TACACS, TACACS+, and HWTACACS

TACACS is an AAA protocol originated in the 1980s. In later development, vendors extended TACACS. For example, Cisco developed TACACS+, whereas Huawei developed Huawei Terminal Access Controller Access Control System (HWTACACS). TACACS+ and HWTACACS are proprietary protocols. They gradually replaced TACACS and are no longer compatible with TACACS.

HWTACACS is compatible with TACACS+. HWTACACS and TACACS+ define the same packet structure and types. The main difference is that the meanings or types of attributes carried in the authorization and accounting packets are not exactly the same.

Compared with RADIUS, HWTACACS and TACACS+ are more suitable for identity authentication of login users (such as STelnet users). This is because HWTACACS or TACACS+ is more secure in data transmission and encryption, and provides advantages such as command authentication and event recording.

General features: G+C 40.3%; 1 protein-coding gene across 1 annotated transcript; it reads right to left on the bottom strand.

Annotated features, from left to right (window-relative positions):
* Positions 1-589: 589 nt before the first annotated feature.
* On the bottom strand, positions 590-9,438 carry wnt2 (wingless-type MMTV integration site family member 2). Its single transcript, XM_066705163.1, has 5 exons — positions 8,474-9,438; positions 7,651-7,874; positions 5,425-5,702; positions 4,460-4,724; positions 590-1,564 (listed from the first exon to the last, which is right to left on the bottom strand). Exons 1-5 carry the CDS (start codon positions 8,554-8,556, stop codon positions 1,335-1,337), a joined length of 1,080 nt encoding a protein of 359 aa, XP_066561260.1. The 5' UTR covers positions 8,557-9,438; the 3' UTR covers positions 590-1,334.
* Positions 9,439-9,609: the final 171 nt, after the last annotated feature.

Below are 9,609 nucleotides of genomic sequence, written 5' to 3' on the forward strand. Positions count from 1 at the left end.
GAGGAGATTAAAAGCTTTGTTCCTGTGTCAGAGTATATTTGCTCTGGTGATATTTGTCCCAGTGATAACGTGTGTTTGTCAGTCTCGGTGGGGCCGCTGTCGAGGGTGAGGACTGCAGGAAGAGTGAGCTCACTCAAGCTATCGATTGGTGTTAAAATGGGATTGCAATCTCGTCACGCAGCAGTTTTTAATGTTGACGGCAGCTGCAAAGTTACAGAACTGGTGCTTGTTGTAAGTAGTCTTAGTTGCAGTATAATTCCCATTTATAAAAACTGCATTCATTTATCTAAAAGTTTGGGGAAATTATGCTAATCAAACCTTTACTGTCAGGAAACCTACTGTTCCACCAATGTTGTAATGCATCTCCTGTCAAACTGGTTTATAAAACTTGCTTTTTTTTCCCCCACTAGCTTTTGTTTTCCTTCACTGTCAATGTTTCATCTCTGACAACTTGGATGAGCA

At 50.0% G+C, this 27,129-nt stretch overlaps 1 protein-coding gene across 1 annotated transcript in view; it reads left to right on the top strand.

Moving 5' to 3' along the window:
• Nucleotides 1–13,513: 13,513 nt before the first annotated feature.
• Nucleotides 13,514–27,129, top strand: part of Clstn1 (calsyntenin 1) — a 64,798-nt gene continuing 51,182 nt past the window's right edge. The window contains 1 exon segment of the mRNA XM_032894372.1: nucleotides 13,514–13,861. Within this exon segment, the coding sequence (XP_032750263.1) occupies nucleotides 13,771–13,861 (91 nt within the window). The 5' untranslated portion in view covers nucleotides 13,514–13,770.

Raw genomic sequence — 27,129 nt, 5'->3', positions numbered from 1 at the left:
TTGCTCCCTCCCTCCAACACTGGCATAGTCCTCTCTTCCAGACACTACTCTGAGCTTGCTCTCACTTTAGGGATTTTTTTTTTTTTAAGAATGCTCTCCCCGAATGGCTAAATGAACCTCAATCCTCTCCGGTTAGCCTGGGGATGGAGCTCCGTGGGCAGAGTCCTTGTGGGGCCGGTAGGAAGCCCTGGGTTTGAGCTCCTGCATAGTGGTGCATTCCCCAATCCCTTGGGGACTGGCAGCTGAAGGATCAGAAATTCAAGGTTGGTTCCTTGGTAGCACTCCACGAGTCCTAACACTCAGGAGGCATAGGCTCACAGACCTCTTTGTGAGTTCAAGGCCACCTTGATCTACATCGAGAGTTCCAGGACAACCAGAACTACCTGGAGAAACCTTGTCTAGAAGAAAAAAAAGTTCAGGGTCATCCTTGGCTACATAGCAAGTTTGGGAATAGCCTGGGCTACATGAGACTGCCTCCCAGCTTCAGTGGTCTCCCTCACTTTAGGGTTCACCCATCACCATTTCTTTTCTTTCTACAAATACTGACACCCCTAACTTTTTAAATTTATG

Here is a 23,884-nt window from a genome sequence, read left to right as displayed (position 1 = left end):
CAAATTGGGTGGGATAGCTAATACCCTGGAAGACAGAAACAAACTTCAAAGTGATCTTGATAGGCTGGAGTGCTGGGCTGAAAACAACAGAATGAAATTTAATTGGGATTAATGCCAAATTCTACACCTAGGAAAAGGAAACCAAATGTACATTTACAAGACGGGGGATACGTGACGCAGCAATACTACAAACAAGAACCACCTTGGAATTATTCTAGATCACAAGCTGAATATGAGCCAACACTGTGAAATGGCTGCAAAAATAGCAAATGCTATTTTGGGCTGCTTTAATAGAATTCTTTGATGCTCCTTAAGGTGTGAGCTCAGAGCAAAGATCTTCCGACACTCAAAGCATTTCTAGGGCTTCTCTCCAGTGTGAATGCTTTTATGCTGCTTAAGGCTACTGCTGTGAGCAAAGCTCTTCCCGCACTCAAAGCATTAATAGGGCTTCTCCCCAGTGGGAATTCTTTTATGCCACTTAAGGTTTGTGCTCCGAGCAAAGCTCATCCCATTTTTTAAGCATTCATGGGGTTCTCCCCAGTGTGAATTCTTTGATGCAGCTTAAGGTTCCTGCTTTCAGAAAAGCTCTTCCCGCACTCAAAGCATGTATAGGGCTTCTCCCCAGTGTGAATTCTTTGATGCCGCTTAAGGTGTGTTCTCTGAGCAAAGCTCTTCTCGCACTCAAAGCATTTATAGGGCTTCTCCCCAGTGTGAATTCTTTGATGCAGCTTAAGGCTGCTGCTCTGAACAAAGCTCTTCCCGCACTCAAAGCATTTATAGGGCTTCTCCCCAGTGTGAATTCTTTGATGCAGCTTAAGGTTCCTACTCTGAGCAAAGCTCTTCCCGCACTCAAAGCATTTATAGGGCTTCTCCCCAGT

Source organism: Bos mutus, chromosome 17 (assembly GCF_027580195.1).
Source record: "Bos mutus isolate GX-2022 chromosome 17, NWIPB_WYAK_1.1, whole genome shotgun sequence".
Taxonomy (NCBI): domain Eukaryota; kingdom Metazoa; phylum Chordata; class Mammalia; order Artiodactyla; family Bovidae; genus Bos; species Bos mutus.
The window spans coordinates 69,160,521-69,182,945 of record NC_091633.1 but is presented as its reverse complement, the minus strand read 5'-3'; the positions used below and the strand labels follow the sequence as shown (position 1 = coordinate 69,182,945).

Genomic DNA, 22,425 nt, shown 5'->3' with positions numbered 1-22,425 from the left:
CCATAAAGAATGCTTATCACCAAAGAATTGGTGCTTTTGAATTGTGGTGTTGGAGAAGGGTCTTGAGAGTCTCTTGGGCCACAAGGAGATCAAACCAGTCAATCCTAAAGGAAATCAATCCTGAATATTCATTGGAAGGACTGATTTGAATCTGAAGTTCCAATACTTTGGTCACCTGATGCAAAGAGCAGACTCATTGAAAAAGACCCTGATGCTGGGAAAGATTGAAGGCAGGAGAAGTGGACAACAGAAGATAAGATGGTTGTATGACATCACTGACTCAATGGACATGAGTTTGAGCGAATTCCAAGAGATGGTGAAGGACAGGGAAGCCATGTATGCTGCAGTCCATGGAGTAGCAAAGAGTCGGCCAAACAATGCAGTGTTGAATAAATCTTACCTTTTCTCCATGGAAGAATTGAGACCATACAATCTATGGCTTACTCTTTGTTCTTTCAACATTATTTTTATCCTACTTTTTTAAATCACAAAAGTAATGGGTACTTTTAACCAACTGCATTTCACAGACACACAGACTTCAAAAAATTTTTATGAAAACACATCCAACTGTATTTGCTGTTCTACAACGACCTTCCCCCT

LDAP and AD

The Lightweight Directory Access Protocol (LDAP) is implemented based on the TCP/IP protocol suite. LDAP can be considered as a database, which can store various types of hierarchical, structured, and associated data, such as email addresses, human resources data, and contact lists. LDAP implements authentication and authorization through bind and query operations. It is typically used in single sign-on (SSO) scenarios. For example, an enterprise user can access multiple mutually trusted application systems after logging in to a PC.

Active Directory (AD) is an application instance of LDAP. It is a component that provides directory services to store user information on the Windows operating system. Compared with LDAP, AD integrates the Kerberos protocol into the LDAP authentication process and uses the symmetric key mechanism of Kerberos to prevent user passwords from being disclosed.

Diameter